Riverbank of Queanbeyan

  • Café Food but a bit 90’s
  • Beautiful area
  • Knowledgeable staff

This week my coeliac adventures took me into the unknown… Like Frodo and Samwise venturing to Mount Doom, the family and I journeyed from the safety of North Canberra into Mordor… I mean Queanbeyan! After moving to Canberra I’ve always lived on the north side and rarely ventured too far past Civic. When the family was invited to an engagement in Queanbeyan, it seemed like a great opportunity to see what Queanbeyan had to offer. Queanbeyan is quite different to Canberra. You can tell you’re in New South Wales and not in the ACT – the houses are different, it feels like regional Australia and it was quite green compared to the oranges, reds and browns of Canberra in late autumn. It was quite lovely and nothing like Mount Doom!

After a quick google search, we decided to try Riverbank of Queanbeyan. This is over the bridge from the main high street in Queanbeyan, on the east side of the river. You can see it as you drive over the bridge but it is quite confusing to drive to. From the bridge, you have to take a couple of lefts around a motel and you’ll end up next to a children’s park. Walk past the park (which has a huge snail sculpture) and you’ll reach the café.

Riverbank is unique-looking. The main building looks like a shipping container that’s been renovated and inside there are arts and trinkets for sale. There was a cabinet containing a variety of cakes inside and two of these were marked wheat free. I’m not sure if these were gluten free and they were next to gluten containing cakes. Facing the park is a patio area set up with tables and covered in grapevine. Unfortunately, this is also facing the toilets but it’s still quite a nice spot. On the other side, there is an enclosed patio, with windows that can be pulled open in good weather and there is a deck looking out onto the river. It’s a lovely spot with a great view. We sat in the enclosed patio area as it was a bit too cold on the deck to sit with the baby. There were heaters set up in this area for the colder days but we didn’t need them.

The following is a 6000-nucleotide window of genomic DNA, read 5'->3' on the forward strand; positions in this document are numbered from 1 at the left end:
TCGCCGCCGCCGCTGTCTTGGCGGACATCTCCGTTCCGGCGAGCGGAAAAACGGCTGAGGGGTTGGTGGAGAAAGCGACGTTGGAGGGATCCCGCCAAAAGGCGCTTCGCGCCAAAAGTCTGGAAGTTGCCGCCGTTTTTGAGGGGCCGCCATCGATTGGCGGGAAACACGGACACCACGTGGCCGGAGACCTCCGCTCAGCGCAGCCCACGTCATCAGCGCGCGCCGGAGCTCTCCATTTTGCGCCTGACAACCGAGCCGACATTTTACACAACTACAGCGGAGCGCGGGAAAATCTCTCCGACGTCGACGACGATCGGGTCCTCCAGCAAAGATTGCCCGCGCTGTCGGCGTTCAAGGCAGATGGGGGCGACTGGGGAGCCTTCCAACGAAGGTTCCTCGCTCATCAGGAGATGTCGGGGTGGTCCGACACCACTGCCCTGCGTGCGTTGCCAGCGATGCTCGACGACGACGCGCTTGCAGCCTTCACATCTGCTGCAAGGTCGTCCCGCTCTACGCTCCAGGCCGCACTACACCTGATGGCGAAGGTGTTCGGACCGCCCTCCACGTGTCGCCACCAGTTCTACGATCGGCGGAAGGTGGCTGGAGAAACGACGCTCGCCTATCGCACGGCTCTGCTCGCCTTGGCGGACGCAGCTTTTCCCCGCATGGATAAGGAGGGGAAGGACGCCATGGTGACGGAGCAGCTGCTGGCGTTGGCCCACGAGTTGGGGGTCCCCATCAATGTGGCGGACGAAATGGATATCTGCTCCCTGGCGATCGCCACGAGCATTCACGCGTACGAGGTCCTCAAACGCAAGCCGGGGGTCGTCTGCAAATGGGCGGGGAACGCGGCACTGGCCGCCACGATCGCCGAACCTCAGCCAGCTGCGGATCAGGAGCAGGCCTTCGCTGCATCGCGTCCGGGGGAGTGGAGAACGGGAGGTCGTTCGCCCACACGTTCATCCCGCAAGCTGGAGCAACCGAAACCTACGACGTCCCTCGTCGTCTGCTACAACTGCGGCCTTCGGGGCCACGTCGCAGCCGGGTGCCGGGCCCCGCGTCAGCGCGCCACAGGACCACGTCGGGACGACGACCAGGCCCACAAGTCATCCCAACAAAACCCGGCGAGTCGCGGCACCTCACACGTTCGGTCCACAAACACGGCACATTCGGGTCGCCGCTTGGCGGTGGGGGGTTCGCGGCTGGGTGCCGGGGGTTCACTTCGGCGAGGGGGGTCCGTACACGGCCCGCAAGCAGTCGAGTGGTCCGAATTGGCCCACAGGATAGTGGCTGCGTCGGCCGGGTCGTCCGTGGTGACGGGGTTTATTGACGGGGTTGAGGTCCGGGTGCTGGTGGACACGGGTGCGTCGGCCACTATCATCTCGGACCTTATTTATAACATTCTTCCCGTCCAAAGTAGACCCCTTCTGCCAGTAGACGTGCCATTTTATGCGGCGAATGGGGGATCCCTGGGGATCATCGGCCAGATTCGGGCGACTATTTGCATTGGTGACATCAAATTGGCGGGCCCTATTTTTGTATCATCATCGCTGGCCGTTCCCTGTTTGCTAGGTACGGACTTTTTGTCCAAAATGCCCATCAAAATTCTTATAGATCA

There were a few people at the café when we arrived and there was a staff member setting up. He suggested we sit inside as it was a bit warmer for the baby. The staff were all friendly however the main staff member who served us was a bit intense. He was warm and chatty but also a little overbearing. I know more about him than I need to! It took a long time to make our orders because he talked a bit too much. His knowledge of the menu and adjustments that could be made for coeliac suitable food was exceptional though.

The menu itself was extensive. Michael stated that it reminded him of an Italian café in the early 90’s – written in comic sans and six pages long! The breakfast included options like French toast, muesli, buttermilk pancakes and eggs benedict. The staff member informed us all toast could be gluten free and toasted separately, the muesli was gluten free (I would check this before ordering though to ensure there aren’t any oats in it) and the buttermilk pancakes could be made with gluten free flour. The eggs benedict was pretty straight forward although there was an extra charge per item for spinach, ham, bacon and smoked salmon, making them a bit expensive.